The city of Florence simply needs no introduction. It’s been one of Italy’s most popular cities for centuries, and a charming gem that only makes the Tuscan region that much more idyllic. It offers everything and anything for both tourists and locals.
Florence is the birthplace of the Renaissance and a sweeping canvas of art. It’s a quintessential stop along any Italian wine or food tour with the option for easy day trips across a region rife with Chianti wine, homemade pasta and everything else that will make your mouth water. Its rife history radiates from the burnt orange rooftops that make Florence the enticing gem that it is.
And no Italian holiday is complete without it.
But when is the best time to go? Since it’s so popular and stiflingly hot under the Tuscan summer sun it is best to schedule a trip here during the shoulder seasons. The shoulder seasons hit from March to May and September to November. Although to fully embrace everything Florence has to offer, the best time to visit Florence is during May. May offers incredible weather, festivals and events, regular hours at all of the best attractions, a few lasting deals on excursions and accommodations and is way less crowded than the summer months.
Florence in May offers some of the best weather all year because it lacks the rain of March and April and the heat of July, August, and September.
Depending on the time of the month, you will experience different average temperatures in May. The beginning of the month averages around 16°C (60.8°F), while the lows hit about 11°C (51°F) after the sun fades. The end of the month sees highs of 26°C (78°F) and lows of 15°C (59°F) after dark.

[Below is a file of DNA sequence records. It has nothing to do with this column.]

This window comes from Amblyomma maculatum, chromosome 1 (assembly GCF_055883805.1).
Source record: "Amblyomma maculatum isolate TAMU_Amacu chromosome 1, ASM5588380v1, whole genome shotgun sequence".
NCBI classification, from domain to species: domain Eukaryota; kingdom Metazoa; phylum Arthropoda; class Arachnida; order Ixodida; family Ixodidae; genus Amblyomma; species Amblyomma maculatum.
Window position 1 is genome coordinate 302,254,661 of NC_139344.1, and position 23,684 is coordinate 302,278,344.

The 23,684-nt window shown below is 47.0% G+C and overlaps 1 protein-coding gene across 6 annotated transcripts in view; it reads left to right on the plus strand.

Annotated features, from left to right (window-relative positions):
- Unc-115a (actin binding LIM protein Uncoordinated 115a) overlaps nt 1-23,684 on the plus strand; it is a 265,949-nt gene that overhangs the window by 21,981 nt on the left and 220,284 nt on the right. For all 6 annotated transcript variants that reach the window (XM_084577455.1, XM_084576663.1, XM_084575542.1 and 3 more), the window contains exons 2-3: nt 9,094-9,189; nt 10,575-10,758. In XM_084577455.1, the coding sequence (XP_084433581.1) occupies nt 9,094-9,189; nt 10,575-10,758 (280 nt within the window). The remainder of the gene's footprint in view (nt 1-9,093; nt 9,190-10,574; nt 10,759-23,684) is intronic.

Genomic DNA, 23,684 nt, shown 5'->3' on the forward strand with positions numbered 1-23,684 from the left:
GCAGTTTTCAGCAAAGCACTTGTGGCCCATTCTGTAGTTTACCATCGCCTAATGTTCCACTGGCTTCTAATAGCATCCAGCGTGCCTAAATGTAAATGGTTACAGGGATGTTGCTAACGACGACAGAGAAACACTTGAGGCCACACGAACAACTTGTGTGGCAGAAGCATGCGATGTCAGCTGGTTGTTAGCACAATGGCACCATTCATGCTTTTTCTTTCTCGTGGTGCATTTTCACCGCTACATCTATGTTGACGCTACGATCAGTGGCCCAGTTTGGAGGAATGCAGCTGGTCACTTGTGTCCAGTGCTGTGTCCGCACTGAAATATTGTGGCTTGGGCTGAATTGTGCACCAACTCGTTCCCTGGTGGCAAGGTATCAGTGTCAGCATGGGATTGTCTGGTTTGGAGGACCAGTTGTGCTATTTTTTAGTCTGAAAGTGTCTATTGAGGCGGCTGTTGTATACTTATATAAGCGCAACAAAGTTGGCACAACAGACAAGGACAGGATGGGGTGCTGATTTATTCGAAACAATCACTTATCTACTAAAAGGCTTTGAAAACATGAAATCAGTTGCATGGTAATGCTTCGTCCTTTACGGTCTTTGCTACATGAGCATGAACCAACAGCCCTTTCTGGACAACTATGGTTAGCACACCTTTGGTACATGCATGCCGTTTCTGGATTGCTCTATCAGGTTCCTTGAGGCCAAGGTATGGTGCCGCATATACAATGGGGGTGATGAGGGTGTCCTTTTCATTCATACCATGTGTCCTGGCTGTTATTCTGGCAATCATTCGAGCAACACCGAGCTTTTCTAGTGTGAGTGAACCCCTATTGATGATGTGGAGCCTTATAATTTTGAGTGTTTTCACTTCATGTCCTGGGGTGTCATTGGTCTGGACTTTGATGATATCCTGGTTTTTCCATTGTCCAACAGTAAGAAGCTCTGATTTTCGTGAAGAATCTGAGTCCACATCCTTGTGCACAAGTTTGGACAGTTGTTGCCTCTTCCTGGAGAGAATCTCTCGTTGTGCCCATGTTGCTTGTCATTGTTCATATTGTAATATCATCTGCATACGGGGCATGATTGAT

The best part about the weather in May is that the days get longer and sunnier! You can expect an average of about 11 hours per day of sunlight for all of the activities and adventures. This average is about two hours more each day than in April. Plus May is far less rainy than April.
The rainiest time of the month is the first week and increasingly dries out the closer we get to the summer. The average amount of precipitation sits around 77 millimetres of rain for the entire month. As it begins to warm up don’t be surprised by the occasional thunderstorm!
How to Get There
Since Florence is so well worn along the Italian tourist trail it’s a relatively easy destination to get to either by air or land.
There are two airports that will easily put you on the path to Florence. The busier and cheaper airport is Galileo Galilei Airport in Pisa. Fly here, make a pit stop to the Leaning Tower of Pisa and then hop on the train that will bring you to the main station, Stazione di Firenze Santa Maria Novella, in Florence’s city centre. Or if you’re just itching to get to Florence then the Amerigo Vespucci Airport near the city will be a more convenient option.